However, at the lower temperature (<90 K), the temperature-dependent behavior of conductivities was changed again and no longer dominated by the percolation-hopping conduction mechanism. As shown in Figure 7, the behavior was found in the Ge NCs films annealed at 400 and 500°C, which indicates the Mott variable-range hopping (Mott-VRH) model following the formula: [37]. It is reasonable since the ability of electrons for hopping between the neighboring Ge NCs is limited due to the freeze out of acoustic phonons as the temperature goes down to 90 K. According to Mott’s model, the lower temperature transport is due to the tunneling of carriers from occupied to unoccupied localized states [37]. The Mott-VRH conduction can be observed in the microcrystalline silicon (c-Si) films at low temperature as well [3840]. Furthermore, it was found that, with the annealing temperature of Ge NCs films increasing, the temperature at which the conduction mechanism changes from behavior (percolation-hopping process) to behavior (Mott-VRH process) became lower as shown in Figure 7. For example, it is about 90 K for the Ge NCs film annealed at 400°C and decreased to 50 K for the Ge NCs film annealed at 500°C. In the previous work, Fujii et al. have investigated the Ge NCs embedded in SiO2 films. They found that increasing the grain size had the effect of extending the region to the lower temperature, which was explained by the decrease of the activation energy due to the growth of the nanocrystals [34]. Therefore, the crossover of and in our Ge NCs films shifting to the lower temperature is attributed to the increase of grain size in Ge NCs films caused by the increase of annealing temperature, which is also confirmed by Raman results.

Figure 7: The plotted as a function of of all Ge NCs films in the lower temperature regions.

4. Conclusions

In summary, Ge NCs films were fabricated by thermal annealing of the corresponding -Ge:H films. It was found that both the crystallinity and average grain size in Ge NCs films were increased with the annealing temperature. Hall mobility reached the value of 182 cm2/V·s in Ge NCs films due to the quality crystallization of films. Meanwhile, a high conductivity with p-type carrier type was achieved to the maximum of 25.6 S/cm in Ge NCs films without any external doping, which is mainly attributed to the holes accumulation caused by the acceptor-like surface states. Carrier transport mechanisms in Ge NCs films were investigated by the temperature-dependent conductivities in the temperature region of 10–500 K. Three kinds of conduction mechanisms were observed in different temperature regions. The thermal activation conduction in the extended states dominated the carrier transport process above 300 K. Below room temperature, the carrier transport process was dominated by the percolation-hopping conduction below 260 K and turned to Mott-VRH conduction when the temperature falls below 90 K. The temperature at which the conduction mechanism changes from the percolation-hopping behavior to the Mott-VRH behavior was decreased with the increase of grain size in Ge NCs films.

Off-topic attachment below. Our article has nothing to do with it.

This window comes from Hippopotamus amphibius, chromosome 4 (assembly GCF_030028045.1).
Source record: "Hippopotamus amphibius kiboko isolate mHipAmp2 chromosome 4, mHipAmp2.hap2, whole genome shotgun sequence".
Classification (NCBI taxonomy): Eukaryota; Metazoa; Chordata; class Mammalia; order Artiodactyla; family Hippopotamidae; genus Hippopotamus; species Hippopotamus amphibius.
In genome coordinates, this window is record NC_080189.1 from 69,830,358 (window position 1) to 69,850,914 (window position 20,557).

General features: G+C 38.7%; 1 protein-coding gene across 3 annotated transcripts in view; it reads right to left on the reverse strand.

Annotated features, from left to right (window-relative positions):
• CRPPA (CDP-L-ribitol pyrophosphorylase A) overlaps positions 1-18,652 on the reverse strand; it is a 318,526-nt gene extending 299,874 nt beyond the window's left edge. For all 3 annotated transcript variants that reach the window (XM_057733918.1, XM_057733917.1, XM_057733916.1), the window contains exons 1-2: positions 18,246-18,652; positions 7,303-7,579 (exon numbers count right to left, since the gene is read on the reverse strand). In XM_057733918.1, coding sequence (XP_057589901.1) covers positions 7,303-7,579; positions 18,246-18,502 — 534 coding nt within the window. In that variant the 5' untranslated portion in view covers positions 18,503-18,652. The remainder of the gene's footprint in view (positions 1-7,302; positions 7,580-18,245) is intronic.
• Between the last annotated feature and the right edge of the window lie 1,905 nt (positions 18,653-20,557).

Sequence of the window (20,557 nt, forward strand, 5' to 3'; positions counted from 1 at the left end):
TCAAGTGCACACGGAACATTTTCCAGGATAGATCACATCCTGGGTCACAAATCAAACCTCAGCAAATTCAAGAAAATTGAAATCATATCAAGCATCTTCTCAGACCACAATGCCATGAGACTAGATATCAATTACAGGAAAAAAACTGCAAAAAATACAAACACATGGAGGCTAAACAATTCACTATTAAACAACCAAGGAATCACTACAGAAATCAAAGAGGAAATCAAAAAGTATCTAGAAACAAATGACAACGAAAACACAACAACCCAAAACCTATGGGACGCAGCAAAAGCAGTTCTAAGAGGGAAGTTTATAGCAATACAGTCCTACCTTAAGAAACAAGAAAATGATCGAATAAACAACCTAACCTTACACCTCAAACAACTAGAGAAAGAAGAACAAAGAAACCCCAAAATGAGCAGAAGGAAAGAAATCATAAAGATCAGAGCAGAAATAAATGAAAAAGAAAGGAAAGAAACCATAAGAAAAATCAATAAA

Abbreviations

-Ge:H:Hydrogenated amorphous germanium
PECVD:Plasma enhanced chemical vapor deposition
Ge NCs:Ge nanocrystals
GB:Grain boundary
TEM:Transmission electron microscopy
Mott-VRH:Mott variable-range hopping.

Conflicts of Interest

The authors declare that they have no conflicts of interest.

Authors’ Contributions

Dan Shan and Jun Xu conceived the idea and carried out the experiments. Dan Shan and Hongyu Wang participated in the preparation of the samples. Dan Shan, Hongyu Wang, Mingjun Tang, and Jun Xu took part in the experiments and the discussion of the results. Dan Shan drafted the manuscript with the instruction of Hongyu Wang, Mingjun Tang, and Jun Xu. All authors read and approved the final manuscript.

Acknowledgments

This work was supported by NSFC [Grant no. 61735008 and Grant no. 11774155]; Natural Science Foundation of Yangzhou City [Grant no. YZ2016123]; Special Fund for City School Cooperation of Yangzhou City [Grant no. SCX2017020022]; NUPTSF [Grant no. NY218094] “Qing Lan project” of the Higher Education Institutions of Jiangsu Province; and “Qing Lan project” of Yangzhou Polytechnic Institute.